|02-23-2013 07:54 PM|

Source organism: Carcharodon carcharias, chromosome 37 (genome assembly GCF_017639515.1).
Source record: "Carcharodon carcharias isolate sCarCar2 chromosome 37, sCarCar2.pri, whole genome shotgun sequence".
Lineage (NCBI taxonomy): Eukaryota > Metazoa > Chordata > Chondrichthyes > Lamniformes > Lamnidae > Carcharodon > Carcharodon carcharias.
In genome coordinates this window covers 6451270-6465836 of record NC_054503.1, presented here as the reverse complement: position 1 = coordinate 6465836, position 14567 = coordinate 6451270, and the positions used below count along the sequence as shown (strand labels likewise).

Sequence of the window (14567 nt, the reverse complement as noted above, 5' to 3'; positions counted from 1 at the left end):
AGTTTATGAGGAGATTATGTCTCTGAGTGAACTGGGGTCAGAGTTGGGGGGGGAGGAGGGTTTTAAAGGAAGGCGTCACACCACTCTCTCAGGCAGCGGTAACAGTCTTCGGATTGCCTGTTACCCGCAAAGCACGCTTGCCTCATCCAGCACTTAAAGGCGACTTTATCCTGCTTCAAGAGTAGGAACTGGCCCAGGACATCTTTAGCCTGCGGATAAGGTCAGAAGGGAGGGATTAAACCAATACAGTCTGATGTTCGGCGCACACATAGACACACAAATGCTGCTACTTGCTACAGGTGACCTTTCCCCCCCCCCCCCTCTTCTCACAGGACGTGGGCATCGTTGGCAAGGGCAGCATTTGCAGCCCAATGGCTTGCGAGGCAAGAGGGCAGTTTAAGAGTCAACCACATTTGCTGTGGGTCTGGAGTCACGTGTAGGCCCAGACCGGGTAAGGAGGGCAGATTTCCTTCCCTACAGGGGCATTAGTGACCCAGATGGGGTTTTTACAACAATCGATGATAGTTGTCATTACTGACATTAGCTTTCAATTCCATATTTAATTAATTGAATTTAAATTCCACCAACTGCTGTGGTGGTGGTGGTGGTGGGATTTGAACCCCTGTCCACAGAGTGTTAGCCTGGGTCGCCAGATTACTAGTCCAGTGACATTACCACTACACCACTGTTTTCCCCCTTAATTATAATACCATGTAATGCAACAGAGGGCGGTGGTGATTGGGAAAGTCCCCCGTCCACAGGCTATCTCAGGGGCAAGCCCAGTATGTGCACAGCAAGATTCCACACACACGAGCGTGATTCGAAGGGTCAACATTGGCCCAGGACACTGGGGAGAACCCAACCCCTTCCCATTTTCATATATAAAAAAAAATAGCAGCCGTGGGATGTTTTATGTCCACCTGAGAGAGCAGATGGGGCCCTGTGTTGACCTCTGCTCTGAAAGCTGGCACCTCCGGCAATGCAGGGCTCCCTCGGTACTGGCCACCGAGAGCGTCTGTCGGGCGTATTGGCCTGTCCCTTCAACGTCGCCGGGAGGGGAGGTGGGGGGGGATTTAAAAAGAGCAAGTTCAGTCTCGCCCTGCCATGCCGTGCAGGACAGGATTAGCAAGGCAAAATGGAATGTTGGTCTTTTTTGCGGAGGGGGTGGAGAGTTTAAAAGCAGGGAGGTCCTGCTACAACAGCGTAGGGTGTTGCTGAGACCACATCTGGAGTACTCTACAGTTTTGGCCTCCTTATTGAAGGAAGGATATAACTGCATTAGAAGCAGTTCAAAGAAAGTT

That is really it. There is no universality in a tank that doesn't get regular water changes since it's reliant on a 'limited' setup. So you will always see people coming on here and saying I have a setup that doesn't get regular water changes and it does great. When I say limited it is either reliant on plant mass, plant grow, low light, etc. In crazydaz case it's more a fact that the tank 'balanced' after a certain amount of mass was created. But not all tanks achieve that amount of mass and/or growth. Take a high light iwagumi type setup. You will probably never have the mass to achieve 'clean water' without doing regular water changes. Some of these tanks that don't do water changes are lower light and relying on fish waste and food for ferts, again if one isn't putting NPK back in then they could suffer as well. Honestly it has a lot do with one's style as well. I don't set up a tank and say "I need more plants and/or growth with this setup otherwise I'll get algae" I set it up the way I want it to look and if it take's regular water changes, carbon, UV whatever I do that to maintain the look I want. IMO anyway the water change does have a universality to it since I haven't seen too many setups that don't benefit from it, but I have seen a lot of setups that suffer from a lack of it.